Real Estate Blog

Northwest Real Estate Listings, Market News and Statistics

Feb. 7, 2019

10 Easy Ways to Increase Curb Appeal

First impressions matter. If you’re preparing to sell your home, your curb appeal could mean the difference between wowing your buyer or losing out on an offer. When the outside of your house looks tidy and inviting, it encourages buyers to venture inside. Enhancing your home’s curb appeal doesn’t have to cost an arm and a leg. Plus, your repairs will pay for themselves; homes with greater curb appeal sell faster and for more money than their competition.

Here are 10 Easy Ways to Increase Curb Appeal.

1. Manicure your landscaping.

We’re talking about more than just mowing the lawn. Edge along the sidewalks and driveway, trim back any unruly plants or bushes, and get rid of weeds or dead foliage. Fertilize your lawn if needed to prevent any brown areas in your sod. Buyers want to see lush, green grass when they pull up to the curb.

2. Dress up your flowerbeds.

Never underestimate the power of some fresh mulch and a few new pops of color. Pull weeds from your flowerbeds, plant flowers that will continue to bloom in the coming weeks, and trim back any plants that are past their prime. Adding a touch of color to your garden will draw attention to your home – and that’s the whole idea.

3. Replace outdated light fixtures.

This one requires a little more handiwork, but the payoff is worth the effort. Outdated light fixtures are like a stain on your home’s otherwise beautiful exterior. New fixtures don’t have to be extravagant or expensive, but they’ll add a modern touch that will appeal to potential buyers.

4. Add window shutters.

If the front of your home looks a little too dull, consider adding shutters around the windows to add interest and depth. You can purchase ready-made shutters, or save some money and build them on your own.

5. Power wash your surfaces.

Everything looks better after a good cleaning. Power washing your brick or siding, sidewalks, and patio will make a world of difference in your home’s overall appearance. If you don’t own a power washer, you can rent one from a local hardware or home improvement store.

6. Add planters.

Potted plants or flowers can bring color to any space with relative ease. Add a few planters to your patio, walkways, or driveway to make the space more welcoming. Mix and match greenery and flowers, tall and short, to add dimension and interest to any area. This fix doesn’t need to be costly. Many discount home goods stores offer eye-catching planters at extremely affordable prices. Fill pots with budget-friendly decorative grasses, and voila! A reinvented front yard that will make your buyers swoon.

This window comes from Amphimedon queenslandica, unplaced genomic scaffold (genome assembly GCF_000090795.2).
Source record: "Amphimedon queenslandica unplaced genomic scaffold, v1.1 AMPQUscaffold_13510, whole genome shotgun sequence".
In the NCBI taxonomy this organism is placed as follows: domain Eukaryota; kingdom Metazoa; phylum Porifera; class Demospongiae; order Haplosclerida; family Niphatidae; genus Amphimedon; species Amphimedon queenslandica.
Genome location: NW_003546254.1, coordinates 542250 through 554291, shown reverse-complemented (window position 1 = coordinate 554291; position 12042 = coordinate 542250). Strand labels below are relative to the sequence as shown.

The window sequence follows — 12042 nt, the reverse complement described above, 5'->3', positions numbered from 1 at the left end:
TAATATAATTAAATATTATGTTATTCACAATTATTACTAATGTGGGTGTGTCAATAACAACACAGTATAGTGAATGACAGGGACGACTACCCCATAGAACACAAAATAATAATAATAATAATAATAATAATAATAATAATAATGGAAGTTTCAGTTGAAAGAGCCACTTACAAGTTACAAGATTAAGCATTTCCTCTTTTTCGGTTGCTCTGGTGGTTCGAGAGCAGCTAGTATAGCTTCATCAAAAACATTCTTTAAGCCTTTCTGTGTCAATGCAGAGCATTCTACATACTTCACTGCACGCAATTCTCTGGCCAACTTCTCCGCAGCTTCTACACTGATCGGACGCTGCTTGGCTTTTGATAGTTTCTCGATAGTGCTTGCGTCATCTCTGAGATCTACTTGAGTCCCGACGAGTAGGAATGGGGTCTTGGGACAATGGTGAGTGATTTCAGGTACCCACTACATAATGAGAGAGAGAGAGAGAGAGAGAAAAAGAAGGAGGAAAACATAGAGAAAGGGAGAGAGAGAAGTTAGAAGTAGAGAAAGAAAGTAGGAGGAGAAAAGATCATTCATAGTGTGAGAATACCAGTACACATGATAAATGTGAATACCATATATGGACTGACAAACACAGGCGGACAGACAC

7. Install outdoor lighting.

Lights soften your space and add charm to your home. Add them just about anywhere: at the entrance to your driveway, along walkways, or along the flowerbeds. Outdoor lighting not only adds beauty but also creates a sense of security and safety. Solar-powered path lights are inexpensive and can be installed in a matter of minutes.

8. Paint your front door.

Draw attention to your home with a fresh coat of paint in an eye-popping color. This easy fix can be done in a matter of hours, but will make a long-lasting impression. While it might not seem like a necessary project, many Realtors insist a freshly-painted front door can make a significant impact.

9. Display patio furniture.

Nothing says “this home is inviting, charming, and lovely” like a porch with cozy, comfortable seating. Make sure your outdoor furniture is clean, free of tears or holes, and is organized neatly in all outdoor areas.

10. Get a new doormat.

While it doesn’t seem like much, your home’s welcome mat can add a special charm. Your doormat should be brand-new, free of dirt and mud, and should be inviting. A witty saying that makes potential buyers chuckle couldn’t hurt, either.

By spending a little time and a little extra cash, you can increase your home’s curb appeal dramatically.

Jan. 29, 2019

2019 Housing Forecast Infographic

Oct. 12, 2018

2019 Everett School District Boundaries

Curious where your children will attend school next year? Or how the changes may impact your home value?  Considering buying a home but wondering what schools will be assigned?

We can help. We know the area and the community.

Real Estate Maps

New Everett School District Boundary Maps


2019 Everett School District Boundary Map

The Everett School District will open the new Tambark Creek Elementary School No. 18 near Sunset Rd. and 180th St in 2019 and with that they have redrawn the Everett School District Boundary Maps. The district is also working to redraw the Cascade High School boundaries, Everett High School boundaries as well as the Henry M. Jackson High School boundary lines. These changes will impact many of our children, our community and real estate. We live, work, and raise our children here too; so I have been keeping a close eye on the map and seeing how this could impact our friends and clients. If you are considering a move into or around the Everett School District Area contact us for expert guidance and in-depth knowledge of the coming changes.

Feb. 5, 2018

2017 Snohomish County Housing Market Review

Quick Summary and Infographic for the Snohomish County housing market 2017

  • Median Price Snohomish County $419,950

  • 7 Billion in closed home sales in 2017

  • 1 Month supply of homes! (Inventory)

  • Less listings in 2017 than in 2016 (down .5%)


Jan. 4, 2018

2018 Housing Forecast

By Matthew Gardner, Chief Economist, Windermere Real Estate

It’s the time of the year when I look deep into my crystal ball to see what’s on the horizon for the upcoming year. As we are all aware, 2017 has been a stellar year for housing across the country, but can we expect that to continue in 2018?



Millennial Home Buyers